Remember what’s important.  Not to say that national politics are not important, but keep in mind that they do not transcend all of the other things in your life and/or community.  Maintaining your health, relationships, professional life and hobbies are all important – don’t abandon them or forget about the real, day-to-day influence they have on your life.  Keeping in mind all the things that make your life your own, can help in remembering that the presidential election – no matter the outcome – is just one small piece of the puzzle that makes up your life.

Do what you can, leave behind what you can’t.  Here are some things we can do to affect change in our political system:

  • vote
  • work with a political campaign by knocking on doors, putting up yard signs, raising money
  • donate money
  • attend caucuses, rallies, etc
  • write to elected officials, visit their offices, etc
  • run for political office ourselves

Here are some things that do not affect change in our political system:

  • watch and read election/political coverage for hours each day
  • agonize over the fate of the election
  • threaten to move to another country if the election doesn’t go our way
  • give more weight to the election than it is due
  • fight and argue over who is right and who is wrong

Good luck managing over the next couple of weeks!

*Disclaimer: I made up Pre-Election Stress Disorder – it is not a real psychiatric diagnosis.  However, the stress, worry, and anxiety that folks feel around this time every 4 years is very real.  If worry and anxiety about this (or other) issues are negatively affecting you, please contact your health care provider.

Pre-Election Stress Disorder: Do You Have It?

Who us? Causing you stress?

Dr. Stephanie is now on Facebook – check it out!

Does anyone else feel completely overwhelmed by the election?  I don’t care what your party affiliation, presidential elections (and their accompanying nastiness) can be a huge source of stress for many people.  Even if you aren’t involved in a campaign, it’s tough to get a break from the candidates’ ads on TV, postcards in the mail, talk on the radio, and posts in the blogosphere.  Commentators’ rhetoric and opinions are often enough to push me right over the edge.  Does the same thing happen to you?  Do you have PESD?

What is Pre-Election Stress Disorder*?

  • Underlying or overt feelings of worry or anxiety when exposed to campaign coverage
  • Preoccupation with the political campaign and coverage/inability or difficulty turning off coverage of the election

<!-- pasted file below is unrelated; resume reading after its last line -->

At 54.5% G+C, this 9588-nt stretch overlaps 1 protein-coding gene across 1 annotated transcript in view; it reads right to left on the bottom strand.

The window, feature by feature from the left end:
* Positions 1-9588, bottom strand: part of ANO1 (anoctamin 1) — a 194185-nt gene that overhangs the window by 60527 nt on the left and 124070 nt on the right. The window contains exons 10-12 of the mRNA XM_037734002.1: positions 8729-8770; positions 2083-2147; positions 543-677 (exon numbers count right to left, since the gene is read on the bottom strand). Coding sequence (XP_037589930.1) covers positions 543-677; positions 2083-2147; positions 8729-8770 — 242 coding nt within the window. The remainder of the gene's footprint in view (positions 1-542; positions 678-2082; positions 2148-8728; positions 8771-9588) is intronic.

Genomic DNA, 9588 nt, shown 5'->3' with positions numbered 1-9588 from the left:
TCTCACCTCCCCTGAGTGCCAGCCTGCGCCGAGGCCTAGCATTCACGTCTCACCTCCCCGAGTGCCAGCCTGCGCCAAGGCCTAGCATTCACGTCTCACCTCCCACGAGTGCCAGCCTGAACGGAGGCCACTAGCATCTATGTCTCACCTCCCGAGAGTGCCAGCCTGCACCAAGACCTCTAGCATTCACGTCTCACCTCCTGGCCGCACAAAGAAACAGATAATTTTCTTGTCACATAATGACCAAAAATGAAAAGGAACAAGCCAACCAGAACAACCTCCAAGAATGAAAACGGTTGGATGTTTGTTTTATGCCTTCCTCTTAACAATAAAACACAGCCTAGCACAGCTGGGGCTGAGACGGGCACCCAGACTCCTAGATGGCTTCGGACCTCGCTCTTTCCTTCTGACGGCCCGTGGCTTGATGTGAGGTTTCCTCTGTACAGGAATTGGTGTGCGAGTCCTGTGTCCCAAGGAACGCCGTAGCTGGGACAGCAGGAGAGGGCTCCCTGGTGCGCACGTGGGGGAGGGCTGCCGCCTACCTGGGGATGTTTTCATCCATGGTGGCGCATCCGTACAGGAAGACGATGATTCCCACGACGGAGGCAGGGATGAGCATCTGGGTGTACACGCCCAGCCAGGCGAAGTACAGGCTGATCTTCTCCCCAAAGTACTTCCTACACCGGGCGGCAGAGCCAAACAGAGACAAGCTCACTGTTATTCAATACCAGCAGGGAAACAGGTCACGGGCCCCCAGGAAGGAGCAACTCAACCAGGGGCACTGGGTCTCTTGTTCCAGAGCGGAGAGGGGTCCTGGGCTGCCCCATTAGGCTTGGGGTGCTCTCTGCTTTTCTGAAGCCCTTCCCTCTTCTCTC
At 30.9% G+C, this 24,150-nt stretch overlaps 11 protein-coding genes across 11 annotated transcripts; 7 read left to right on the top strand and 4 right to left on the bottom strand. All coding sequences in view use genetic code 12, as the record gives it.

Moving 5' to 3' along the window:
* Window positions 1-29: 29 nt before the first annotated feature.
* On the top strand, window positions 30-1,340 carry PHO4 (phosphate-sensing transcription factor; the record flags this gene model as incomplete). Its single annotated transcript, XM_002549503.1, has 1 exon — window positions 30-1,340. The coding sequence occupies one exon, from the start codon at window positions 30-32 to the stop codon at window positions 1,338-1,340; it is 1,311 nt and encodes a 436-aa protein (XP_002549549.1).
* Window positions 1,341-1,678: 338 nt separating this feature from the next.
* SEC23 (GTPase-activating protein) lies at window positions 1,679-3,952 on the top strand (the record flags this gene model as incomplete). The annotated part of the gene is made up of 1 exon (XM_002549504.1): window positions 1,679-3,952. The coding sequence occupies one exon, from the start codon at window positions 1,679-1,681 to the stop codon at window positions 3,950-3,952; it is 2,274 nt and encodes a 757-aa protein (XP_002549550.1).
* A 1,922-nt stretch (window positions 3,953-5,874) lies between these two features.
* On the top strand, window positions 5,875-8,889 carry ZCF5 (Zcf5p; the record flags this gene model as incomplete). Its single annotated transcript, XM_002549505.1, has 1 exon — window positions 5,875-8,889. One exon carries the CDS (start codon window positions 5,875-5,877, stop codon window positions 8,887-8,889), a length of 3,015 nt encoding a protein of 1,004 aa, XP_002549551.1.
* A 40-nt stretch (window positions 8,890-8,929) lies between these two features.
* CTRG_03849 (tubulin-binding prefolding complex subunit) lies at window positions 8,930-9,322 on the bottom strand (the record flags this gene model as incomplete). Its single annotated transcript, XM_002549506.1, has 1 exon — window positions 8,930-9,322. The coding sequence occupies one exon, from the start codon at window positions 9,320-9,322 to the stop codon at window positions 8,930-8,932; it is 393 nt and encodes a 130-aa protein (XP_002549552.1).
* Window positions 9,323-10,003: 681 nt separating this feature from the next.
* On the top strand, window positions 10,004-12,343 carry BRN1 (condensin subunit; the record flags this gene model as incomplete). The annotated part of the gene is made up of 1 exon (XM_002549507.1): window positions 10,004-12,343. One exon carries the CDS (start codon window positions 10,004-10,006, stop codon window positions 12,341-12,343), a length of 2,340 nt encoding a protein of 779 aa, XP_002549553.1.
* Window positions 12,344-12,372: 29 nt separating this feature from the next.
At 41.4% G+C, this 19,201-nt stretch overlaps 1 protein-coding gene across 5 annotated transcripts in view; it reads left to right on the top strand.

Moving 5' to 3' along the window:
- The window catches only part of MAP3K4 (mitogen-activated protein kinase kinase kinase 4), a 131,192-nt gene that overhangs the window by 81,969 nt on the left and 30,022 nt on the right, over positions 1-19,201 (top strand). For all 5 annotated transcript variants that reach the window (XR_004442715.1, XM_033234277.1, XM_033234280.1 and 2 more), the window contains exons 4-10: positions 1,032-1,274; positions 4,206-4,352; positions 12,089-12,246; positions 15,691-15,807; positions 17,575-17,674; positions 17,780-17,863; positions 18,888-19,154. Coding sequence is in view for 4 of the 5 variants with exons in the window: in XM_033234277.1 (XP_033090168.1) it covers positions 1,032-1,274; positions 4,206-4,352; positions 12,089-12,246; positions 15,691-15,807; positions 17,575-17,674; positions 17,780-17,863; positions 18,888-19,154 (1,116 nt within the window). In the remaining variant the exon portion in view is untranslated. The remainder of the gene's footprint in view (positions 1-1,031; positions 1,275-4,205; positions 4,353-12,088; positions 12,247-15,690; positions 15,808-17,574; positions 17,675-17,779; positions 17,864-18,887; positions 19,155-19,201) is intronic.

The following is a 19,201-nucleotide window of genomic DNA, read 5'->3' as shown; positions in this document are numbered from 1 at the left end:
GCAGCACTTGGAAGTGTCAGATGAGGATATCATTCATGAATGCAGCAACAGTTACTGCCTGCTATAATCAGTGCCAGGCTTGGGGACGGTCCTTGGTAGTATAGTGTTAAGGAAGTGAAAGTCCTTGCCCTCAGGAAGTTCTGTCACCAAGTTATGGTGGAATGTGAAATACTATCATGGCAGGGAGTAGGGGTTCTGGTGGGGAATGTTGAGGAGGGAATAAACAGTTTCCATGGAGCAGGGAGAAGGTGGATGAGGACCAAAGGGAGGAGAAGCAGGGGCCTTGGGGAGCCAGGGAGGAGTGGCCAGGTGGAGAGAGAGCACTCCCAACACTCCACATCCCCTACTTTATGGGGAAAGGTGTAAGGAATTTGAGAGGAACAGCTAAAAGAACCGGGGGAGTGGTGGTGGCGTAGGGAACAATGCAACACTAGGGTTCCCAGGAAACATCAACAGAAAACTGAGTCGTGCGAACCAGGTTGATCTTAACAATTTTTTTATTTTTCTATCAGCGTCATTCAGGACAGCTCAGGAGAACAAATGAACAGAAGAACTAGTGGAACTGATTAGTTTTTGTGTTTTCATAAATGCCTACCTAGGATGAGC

• Feelings of fatigue surrounding political talk/un-heathy lack of interest in the election (i.e., becoming so frustrated you no longer want to vote)
  • Disappointment, disgust, or depression surrounding either: 1) The state of our country 2) The integrity of our people 3) Your own future
  • Desire to spend the next two weeks in a foreign country with earplugs and a sleeping mask on

Any of these things sounds like you?  Well, you might have PESD! Tune in tomorrow and I will give you some tips for coping.

*Disclaimer: I made up Pre-Election Stress Disorder – it is not a real psychiatric diagnosis.  However, the stress, worry, and anxiety that folks feel around this time every 4 years is very real.  If worry and anxiety about this (or other) issues are negatively affecting you, please contact your health care provider.


Disney Characters Get an (Unhealthy?) Makeover

One of my colleagues, Dr. Elaine Ducharme, recently alerted me to an announcement by Barney’s about an upcoming ad campaign featuring

Image via Barneys.com

Disney characters.  She was pretty upset about the drastically slimmed-down Minnie Mouse among others.  Dr. Ducharme’s concern got me thinking, too.  Are the plump characters of old really out of date?  Have we become so used to super-thin models that our beloved cartoon characters need to put in time on The Biggest Loser?  To read Dr. Ducharme’s complete article about the dangers and signs of eating disorders and distorted body images, click here.  Here’s a glimpse of her article:

We have developed a society that shouts to us all from billboards, television screens, movie theaters, magazines and just about everywhere we look, that happiness comes only with being thin. The old saying that “you can’t be too thin or too rich” is just not true. And now, even Disney characters will be shouting this message to our kids.

What can you as a parent do when you see a child struggling with these issues? First, you can consistently and throughout your child’s life encourage independent thinking and have open discussions about healthy life-styles. Be aware of your own problems and concerns about weight and eating. Be wary of sports or dance coaches that encourage your child to lose just a few more pounds. Because most eating disorders begin while patients are in their teens or early 20’s be particularly aware of excessive exercise patterns and unusual restriction of caloric intake. Be aware of distortions of body image, signs of depression and low self-esteem. Many teens struggle with identity issues and in today’s highly competitive world, many achieving kids feel they should still be doing more. Help your child set realistic goals for themselves and strive to keep open lines of communication. If they frequently appear upset, and most teenagers do have down periods, ask them if they are just having a bad day or if they have been feeling depressed for a long time. And, if you suspect an eating disorder is developing, consult with your child’s physician, a psychologist or other mental health professional that has experience working with eating disorders. Once an individual admits they have a problem and are willing to seek help, they can be treated effectively through a combination of psychological, nutritional and medical care.